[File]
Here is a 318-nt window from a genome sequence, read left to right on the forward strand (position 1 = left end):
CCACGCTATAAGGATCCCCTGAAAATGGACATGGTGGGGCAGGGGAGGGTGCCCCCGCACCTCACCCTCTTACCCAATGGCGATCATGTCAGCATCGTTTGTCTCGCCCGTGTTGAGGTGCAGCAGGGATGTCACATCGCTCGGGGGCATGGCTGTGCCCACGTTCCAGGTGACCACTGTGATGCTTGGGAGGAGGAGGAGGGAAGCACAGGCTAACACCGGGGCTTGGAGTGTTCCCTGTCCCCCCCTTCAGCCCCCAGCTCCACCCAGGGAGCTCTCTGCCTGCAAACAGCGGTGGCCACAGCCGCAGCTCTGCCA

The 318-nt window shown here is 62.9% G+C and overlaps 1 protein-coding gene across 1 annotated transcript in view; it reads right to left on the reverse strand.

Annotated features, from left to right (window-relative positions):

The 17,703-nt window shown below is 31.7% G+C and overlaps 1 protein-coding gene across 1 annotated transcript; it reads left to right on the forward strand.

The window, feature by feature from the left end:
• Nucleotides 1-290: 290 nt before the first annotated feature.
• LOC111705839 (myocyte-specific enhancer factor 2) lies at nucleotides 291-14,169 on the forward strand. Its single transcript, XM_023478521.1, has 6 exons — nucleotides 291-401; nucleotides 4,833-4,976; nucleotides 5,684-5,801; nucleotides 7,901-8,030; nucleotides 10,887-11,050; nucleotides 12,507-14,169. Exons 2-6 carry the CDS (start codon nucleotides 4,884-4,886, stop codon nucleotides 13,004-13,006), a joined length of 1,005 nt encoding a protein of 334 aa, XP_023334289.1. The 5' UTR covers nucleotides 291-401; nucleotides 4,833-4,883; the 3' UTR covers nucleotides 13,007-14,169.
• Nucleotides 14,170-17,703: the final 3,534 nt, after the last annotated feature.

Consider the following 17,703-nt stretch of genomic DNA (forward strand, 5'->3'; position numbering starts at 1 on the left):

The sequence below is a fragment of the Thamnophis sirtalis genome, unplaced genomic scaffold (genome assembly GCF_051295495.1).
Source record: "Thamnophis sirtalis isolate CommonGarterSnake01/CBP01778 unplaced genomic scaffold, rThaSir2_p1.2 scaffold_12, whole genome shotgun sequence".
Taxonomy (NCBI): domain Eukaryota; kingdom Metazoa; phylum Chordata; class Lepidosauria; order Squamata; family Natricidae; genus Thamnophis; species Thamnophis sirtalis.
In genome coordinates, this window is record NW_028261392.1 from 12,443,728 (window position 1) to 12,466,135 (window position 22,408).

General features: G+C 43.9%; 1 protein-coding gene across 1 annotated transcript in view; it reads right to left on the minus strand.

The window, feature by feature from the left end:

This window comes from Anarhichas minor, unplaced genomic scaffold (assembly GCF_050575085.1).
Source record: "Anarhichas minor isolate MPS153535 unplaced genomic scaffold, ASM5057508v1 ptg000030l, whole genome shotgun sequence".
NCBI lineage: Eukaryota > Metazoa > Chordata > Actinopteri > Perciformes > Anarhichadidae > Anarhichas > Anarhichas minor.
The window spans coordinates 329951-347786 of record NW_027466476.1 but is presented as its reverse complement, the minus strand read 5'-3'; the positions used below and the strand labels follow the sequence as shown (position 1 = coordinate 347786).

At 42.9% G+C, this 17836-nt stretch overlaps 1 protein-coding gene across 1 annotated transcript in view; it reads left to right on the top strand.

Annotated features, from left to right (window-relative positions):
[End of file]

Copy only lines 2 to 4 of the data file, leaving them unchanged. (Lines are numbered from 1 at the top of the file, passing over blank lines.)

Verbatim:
CCACGCTATAAGGATCCCCTGAAAATGGACATGGTGGGGCAGGGGAGGGTGCCCCCGCACCTCACCCTCTTACCCAATGGCGATCATGTCAGCATCGTTTGTCTCGCCCGTGTTGAGGTGCAGCAGGGATGTCACATCGCTCGGGGGCATGGCTGTGCCCACGTTCCAGGTGACCACTGTGATGCTTGGGAGGAGGAGGAGGGAAGCACAGGCTAACACCGGGGCTTGGAGTGTTCCCTGTCCCCCCCTTCAGCCCCCAGCTCCACCCAGGGAGCTCTCTGCCTGCAAACAGCGGTGGCCACAGCCGCAGCTCTGCCA

The 318-nt window shown here is 62.9% G+C and overlaps 1 protein-coding gene across 1 annotated transcript in view; it reads right to left on the reverse strand.

Annotated features, from left to right (window-relative positions):